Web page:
What do we lose when we win? What do we win when we lose? Such questioning involves the collective work of reimagining and recuperating places and times from where to engage, again and again, in practices of countering institutionalized injustice and of instituting otherwise. Taking place within -and constrained by- “the measure of the possible” (to recall Walter Benjamin), activist movements and left coalitions struggle to make life more bearable in the present for those whose lives have been subjected to class, racial, and gendered powers, while, at the same time, shifting the conditions of possibility posed by the existing present. Enacting possibilities for the future in the present involves reconfiguring the agonistic temporality of living, acting, and thinking with others in the precarious interstices of “no longer” and “not yet.” Such movements and coalitions are never at one nor at ease with the present time. Rather, they take the present as a historically situated field of performative and transformative possibility. Athena Athanasiou discusses ways of situated knowledge production through which worldmaking is envisioned and performed beyond the normalized order of the present as it has been imposed by the current neoliberal and neoconservative forces.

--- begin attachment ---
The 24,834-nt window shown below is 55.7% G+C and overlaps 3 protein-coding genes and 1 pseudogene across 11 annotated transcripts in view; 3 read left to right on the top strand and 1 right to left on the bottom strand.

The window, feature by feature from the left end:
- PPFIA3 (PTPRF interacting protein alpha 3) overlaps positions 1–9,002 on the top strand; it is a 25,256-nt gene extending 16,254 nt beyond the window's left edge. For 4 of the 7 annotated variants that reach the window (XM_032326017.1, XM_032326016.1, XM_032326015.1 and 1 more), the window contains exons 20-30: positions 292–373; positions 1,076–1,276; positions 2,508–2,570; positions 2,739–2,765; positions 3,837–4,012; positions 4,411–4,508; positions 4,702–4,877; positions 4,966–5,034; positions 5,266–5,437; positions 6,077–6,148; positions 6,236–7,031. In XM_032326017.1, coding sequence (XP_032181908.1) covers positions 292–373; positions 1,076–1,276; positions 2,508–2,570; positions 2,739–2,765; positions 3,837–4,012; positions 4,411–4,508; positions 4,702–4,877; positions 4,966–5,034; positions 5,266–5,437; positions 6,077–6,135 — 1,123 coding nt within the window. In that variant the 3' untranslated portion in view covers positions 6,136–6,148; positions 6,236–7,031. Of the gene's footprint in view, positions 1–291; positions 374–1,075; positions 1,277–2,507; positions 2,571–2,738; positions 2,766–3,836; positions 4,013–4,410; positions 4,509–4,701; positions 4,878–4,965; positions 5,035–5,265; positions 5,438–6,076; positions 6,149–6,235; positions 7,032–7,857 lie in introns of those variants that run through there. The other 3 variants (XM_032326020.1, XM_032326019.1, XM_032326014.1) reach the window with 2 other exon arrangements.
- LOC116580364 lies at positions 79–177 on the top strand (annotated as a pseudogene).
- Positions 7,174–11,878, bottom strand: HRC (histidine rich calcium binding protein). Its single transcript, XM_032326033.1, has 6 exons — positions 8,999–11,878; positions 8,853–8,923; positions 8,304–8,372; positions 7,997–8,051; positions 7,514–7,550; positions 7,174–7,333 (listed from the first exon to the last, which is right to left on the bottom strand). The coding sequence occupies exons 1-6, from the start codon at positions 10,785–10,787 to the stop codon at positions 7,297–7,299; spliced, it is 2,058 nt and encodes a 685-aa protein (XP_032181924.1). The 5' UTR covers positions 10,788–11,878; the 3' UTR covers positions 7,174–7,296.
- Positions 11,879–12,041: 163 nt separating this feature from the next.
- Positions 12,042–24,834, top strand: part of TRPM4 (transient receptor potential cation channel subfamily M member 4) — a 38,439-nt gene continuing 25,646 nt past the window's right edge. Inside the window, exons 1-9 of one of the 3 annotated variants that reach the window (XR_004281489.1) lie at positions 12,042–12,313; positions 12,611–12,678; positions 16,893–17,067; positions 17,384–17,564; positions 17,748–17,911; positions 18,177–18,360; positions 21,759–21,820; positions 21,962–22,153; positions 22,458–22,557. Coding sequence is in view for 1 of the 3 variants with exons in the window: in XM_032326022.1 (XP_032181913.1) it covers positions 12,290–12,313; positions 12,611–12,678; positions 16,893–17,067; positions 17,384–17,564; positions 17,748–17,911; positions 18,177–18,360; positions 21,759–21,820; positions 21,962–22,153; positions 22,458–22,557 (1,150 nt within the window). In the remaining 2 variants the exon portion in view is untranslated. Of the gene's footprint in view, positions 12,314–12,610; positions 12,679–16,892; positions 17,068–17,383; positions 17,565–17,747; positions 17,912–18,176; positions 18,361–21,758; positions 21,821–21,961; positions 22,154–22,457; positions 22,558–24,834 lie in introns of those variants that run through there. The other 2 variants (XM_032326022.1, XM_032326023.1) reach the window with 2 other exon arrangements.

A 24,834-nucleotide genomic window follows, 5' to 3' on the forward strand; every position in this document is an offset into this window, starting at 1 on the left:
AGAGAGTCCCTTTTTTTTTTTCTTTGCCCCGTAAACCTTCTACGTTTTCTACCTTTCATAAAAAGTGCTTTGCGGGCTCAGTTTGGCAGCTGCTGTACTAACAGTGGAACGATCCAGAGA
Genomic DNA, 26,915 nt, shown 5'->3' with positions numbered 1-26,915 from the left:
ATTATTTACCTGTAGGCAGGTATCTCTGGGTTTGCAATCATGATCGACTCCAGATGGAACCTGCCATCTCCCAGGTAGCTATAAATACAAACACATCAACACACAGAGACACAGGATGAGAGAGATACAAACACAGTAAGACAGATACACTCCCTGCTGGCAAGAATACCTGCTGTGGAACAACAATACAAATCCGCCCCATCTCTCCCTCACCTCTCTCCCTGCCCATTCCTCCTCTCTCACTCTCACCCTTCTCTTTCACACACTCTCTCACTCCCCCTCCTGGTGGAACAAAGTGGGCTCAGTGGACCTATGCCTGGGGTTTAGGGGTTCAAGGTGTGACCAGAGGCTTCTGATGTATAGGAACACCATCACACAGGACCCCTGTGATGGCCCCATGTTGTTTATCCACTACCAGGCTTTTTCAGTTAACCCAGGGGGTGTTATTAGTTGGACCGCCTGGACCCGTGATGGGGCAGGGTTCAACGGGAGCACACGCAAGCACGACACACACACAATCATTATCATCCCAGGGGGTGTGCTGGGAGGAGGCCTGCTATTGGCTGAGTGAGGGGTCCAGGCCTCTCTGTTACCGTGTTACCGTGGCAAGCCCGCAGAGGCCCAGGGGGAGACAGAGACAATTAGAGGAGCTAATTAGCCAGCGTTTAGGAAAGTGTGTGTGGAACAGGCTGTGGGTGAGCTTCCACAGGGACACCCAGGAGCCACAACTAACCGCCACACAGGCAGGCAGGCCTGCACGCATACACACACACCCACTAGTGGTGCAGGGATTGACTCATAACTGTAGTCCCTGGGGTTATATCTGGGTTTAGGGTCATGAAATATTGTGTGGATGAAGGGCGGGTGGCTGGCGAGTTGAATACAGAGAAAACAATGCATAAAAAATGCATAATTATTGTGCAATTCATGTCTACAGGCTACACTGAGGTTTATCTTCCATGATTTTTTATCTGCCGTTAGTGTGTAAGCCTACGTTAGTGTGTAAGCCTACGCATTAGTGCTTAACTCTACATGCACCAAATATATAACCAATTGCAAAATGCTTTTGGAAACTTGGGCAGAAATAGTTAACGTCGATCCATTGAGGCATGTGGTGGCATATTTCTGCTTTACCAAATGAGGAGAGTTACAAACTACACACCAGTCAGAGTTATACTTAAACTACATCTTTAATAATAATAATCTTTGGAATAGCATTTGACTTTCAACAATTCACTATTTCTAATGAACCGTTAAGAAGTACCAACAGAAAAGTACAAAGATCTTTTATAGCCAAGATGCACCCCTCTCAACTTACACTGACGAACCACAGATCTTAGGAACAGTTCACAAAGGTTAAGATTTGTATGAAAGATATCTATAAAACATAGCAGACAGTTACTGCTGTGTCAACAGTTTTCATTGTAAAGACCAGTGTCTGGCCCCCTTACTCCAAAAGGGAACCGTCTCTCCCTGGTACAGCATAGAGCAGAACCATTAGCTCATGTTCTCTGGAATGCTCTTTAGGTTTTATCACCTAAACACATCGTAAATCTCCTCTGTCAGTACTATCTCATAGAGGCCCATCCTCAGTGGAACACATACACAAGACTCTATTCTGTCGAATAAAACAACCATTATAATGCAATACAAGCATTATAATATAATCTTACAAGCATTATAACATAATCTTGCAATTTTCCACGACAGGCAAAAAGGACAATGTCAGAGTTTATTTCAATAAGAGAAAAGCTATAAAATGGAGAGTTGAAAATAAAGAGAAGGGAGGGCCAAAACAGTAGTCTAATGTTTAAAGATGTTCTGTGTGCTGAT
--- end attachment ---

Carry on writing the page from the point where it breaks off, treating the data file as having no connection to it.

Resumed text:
Athena Athanasiou is Professor of Social Anthropology and Gender Theory at Panteion University of Social and Political Sciences (Athens, Greece). She is the Director of the Laboratory of Anthropological Research and Dean of the Faculty of Social Sciences. Among her publications are the books: Agonistic Mourning: Political Dissidence and the Women in Black (Edinburgh University Press, 2017); Dispossession: The Performative in the Political (with Judith Butler, Polity Press, 2013); Crisis as a ‘State of Exception’ (Athens, 2012); Life at the Limit: Essays on Gender, Body and Biopolitics (Athens, 2007); Rewriting Difference: Luce Irigaray and ‘the Greeks’ (co-ed. with Elena Tzelepis, SUNY Press, 2010); Deconstructing the Empire: Theory and Politics of Postcolonial Studies (Athens, 2016); Feminist Theory and Cultural Critique (Athens, 2006); Biosocialities (Athens, 2011). She has been a fellow at the Pembroke Center for Teaching and Research on Women, at Brown University, and at the Center for the Study of Social Difference, at Columbia University. She is a member of the editorial advisory board of several journals (Critical Times, Feminist Formations, Journal of Greek Media and Culture, and others).